As consumers, we are constantly expecting new features in our cars.
Over the years the automotive industry has continuously responded to this demand, and electronics has played a key role in enabling these new features.
Today, vehicles include complex interconnected electronic modules executing a very large amount of embedded software. This growth of electronic content in vehicles is expected to continue for many years to come as the demand for functionality such as safety systems, better fuel consumption, autonomous driving, and connectivity continues to grow.
However it does not come without challenges. Safety has always been a key concern for automotive companies, and safety specifically related to electronic systems has been a strong focus for semiconductor, Tier 1, and OEM companies in the past decade. ISO 26262 represents an example of the industry’s willingness to address the safety challenge.
In addition to safety concerns, electronic components have introduced a new set of concerns and challenges associated with security. Automotive cyber security has recently gained rapid attention. Networks and interfaces to access electronic modules are opening the door to vulnerabilities that could have significant consequences on the customer experience and reliability of the vehicle.
Let’s explore some examples highlighted in research and industry publications.
1. Access to the controller area network
CAN is an internal vehicle network used for communication among multiple electronic control units (ECUs). In order to perform self-diagnostic and reporting capability, an interface to the CAN network needs to be available. This is achieved through the on-board diagnostics (OBD) systems, which give the vehicle owner or repair technician access to the status of the various vehicle subsystems. These systems include software running on laptops that directly connect and interface with the internal vehicle CAN network and ECUs. As with any access point to the internal working of a vehicle, it represents a security vulnerability.
An example of exploiting such vulnerability has already presented itself when a disgruntled employee hacked into a vehicle’s computer and remotely activated the vehicle immobilization systems, triggering the horn and disabling the ignition systems in more than 100 vehicles.
2. Sensor interfaces
The ODB system is not the only example of open interfaces allowing access to vehicle information. A simple sensor interface can also be used. Tire pressure monitors are wireless sensors used in new automobiles in the US since 2008.
A study from Rutgers University and the University of South Carolina highlights the vulnerability represented by these sensors, which can be used to track vehicles or feed corrupted data to the ECU, causing them to malfunction. Body control functionality can also provide an access point of vulnerability, such as a keyless entry system.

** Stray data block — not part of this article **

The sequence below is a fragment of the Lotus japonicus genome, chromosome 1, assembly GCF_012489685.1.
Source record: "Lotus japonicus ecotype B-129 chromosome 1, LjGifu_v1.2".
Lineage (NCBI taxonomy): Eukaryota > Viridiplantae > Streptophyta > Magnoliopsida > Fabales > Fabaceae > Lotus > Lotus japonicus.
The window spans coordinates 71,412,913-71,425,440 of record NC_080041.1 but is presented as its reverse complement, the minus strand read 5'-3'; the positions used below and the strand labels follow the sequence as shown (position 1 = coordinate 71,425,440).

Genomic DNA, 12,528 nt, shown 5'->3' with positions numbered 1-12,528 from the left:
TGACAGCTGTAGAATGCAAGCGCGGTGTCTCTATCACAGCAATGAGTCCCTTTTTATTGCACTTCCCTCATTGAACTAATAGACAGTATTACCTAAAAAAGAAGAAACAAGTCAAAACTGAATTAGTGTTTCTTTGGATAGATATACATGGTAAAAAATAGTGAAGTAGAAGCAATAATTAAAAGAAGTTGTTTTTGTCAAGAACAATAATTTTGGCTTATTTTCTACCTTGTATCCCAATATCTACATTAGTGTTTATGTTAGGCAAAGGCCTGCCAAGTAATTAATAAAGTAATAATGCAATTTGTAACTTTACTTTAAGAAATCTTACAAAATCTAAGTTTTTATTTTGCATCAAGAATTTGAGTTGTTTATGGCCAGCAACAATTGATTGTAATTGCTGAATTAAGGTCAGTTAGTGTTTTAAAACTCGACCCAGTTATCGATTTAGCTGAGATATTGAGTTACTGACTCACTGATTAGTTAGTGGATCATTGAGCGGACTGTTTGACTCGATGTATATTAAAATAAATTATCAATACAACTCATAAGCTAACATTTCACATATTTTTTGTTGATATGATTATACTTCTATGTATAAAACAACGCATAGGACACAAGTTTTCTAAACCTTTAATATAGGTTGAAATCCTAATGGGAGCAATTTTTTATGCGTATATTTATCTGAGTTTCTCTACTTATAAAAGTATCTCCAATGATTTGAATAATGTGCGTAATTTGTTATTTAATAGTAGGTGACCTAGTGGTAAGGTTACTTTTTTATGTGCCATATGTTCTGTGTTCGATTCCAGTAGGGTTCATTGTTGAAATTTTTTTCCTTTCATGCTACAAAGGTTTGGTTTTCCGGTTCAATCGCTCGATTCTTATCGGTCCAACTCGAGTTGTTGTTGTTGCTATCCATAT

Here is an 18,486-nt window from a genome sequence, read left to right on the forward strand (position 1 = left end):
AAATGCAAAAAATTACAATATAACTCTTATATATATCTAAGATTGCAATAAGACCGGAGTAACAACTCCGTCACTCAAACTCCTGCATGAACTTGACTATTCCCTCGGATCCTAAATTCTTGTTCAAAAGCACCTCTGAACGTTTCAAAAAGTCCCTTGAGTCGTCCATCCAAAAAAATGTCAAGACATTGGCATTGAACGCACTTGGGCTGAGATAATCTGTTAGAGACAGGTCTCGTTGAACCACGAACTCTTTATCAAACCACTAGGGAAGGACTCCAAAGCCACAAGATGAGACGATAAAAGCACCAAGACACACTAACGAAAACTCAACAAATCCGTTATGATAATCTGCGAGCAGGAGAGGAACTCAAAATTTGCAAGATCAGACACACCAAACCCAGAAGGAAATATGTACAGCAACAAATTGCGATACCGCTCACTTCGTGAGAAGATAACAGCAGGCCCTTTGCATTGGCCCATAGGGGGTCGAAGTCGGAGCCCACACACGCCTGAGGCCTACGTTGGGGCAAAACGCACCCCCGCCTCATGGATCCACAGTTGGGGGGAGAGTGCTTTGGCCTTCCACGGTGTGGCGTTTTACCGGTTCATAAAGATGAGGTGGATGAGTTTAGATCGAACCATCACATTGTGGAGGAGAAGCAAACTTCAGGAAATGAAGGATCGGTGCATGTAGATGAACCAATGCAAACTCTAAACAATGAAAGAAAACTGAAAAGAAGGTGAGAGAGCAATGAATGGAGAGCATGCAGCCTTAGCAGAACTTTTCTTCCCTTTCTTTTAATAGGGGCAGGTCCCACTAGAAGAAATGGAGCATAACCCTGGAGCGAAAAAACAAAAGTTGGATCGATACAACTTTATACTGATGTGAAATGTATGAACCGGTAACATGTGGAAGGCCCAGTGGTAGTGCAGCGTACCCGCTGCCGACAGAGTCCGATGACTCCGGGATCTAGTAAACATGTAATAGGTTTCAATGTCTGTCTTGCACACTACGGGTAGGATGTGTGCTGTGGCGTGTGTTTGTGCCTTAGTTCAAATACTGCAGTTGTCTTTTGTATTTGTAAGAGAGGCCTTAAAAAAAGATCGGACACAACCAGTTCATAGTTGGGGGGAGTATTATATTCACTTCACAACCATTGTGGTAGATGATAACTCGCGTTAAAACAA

3. Simple CD or USB interface to wireless interfaces
With the growing consumer demand for consumer functionality and "infotainment," a wide range of entry points that could be used to maliciously attack or control a vehicle are also present. Just a few years ago, a study by the University of Washington and the University of California, San Diego highlighted a broad range of vehicle vulnerabilities starting from a simple CD or USB interface to wireless interfaces, including short-range wireless access via Bluetooth, RFID, or 802.11, as well as long-range wireless access for GPS, satellite radios, remote telematics systems, etc.
With autonomous driving on the horizon, Vehicle to Vehicle and Vehicle to Infrastructure are also expected to become access points of vulnerability.
Security vulnerability can have multiple consequences ranging from a simple annoyance (raising the sound level on a radio) to life-threatening attack (taking control of the vehicle) and intellectual property protection (downloading and reverse engineering control algorithms).
The automotive industry is coming together to address these challenges. Effective solutions will require processes, embedded technology, and development tools that allow for efficient testing.
When it comes to software development, testing for security is a critical requirement. It must begin as early as possible, and Tier 1 and OEM companies need to have access to tools and methodologies that allow them to perform these tasks early and efficiently.
Virtual prototype-based environments representing the hardware, software, and the environment around the electronics can be used for such purpose.
An application example is the injection of an unusual CAN message that represents an attack on an automotive system. A virtual environment allows for easy injection of CAN messages and analysis of the software behavior so that it can detect such an attack and respond to it, while the vehicle continues to operate safely.
Safety and security are key concerns in the automotive industry, driving supplier and OEM companies to ensure the reliability and safety of private and commercial vehicles. Sharing best-practices and experiences when it comes to security will be essential to making the future of vehicle security a success.
— Marc Serughetti is director of business development, system-level solutions, at Synopsys. He drives the development and deployment of virtual prototyping technologies.